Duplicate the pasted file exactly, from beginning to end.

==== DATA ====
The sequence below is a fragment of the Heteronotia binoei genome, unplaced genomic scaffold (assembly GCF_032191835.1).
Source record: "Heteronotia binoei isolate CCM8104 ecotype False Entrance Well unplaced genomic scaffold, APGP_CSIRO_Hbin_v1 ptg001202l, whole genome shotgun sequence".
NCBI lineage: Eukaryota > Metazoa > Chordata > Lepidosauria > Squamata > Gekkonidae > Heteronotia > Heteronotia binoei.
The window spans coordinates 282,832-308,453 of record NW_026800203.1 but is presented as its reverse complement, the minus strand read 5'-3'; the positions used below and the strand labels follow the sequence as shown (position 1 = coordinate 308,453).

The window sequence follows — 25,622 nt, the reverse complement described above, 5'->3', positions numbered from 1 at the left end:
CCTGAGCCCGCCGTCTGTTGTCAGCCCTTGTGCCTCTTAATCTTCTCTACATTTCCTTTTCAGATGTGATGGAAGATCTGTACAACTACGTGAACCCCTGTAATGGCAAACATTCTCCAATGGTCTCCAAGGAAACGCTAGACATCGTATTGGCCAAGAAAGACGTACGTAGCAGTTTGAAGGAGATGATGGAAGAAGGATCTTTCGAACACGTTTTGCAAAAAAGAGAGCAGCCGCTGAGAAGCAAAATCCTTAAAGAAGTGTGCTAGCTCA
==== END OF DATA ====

The sequence below is a fragment of the Heteronotia binoei genome, unplaced genomic scaffold (assembly GCF_032191835.1).
Source record: "Heteronotia binoei isolate CCM8104 ecotype False Entrance Well unplaced genomic scaffold, APGP_CSIRO_Hbin_v1 ptg001202l, whole genome shotgun sequence".
NCBI lineage: Eukaryota > Metazoa > Chordata > Lepidosauria > Squamata > Gekkonidae > Heteronotia > Heteronotia binoei.
The window spans coordinates 282,832-308,453 of record NW_026800203.1 but is presented as its reverse complement, the minus strand read 5'-3'; the positions used below and the strand labels follow the sequence as shown (position 1 = coordinate 308,453).

The window sequence follows — 25,622 nt, the reverse complement described above, 5'->3', positions numbered from 1 at the left end:
CCTGAGCCCGCCGTCTGTTGTCAGCCCTTGTGCCTCTTAATCTTCTCTACATTTCCTTTTCAGATGTGATGGAAGATCTGTACAACTACGTGAACCCCTGTAATGGCAAACATTCTCCAATGGTCTCCAAGGAAACGCTAGACATCGTATTGGCCAAGAAAGACGTACGTAGCAGTTTGAAGGAGATGATGGAAGAAGGATCTTTCGAACACGTTTTGCAAAAAAGAGAGCAGCCGCTGAGAAGCAAAATCCTTAAAGAAGTGTGCTAGCTCA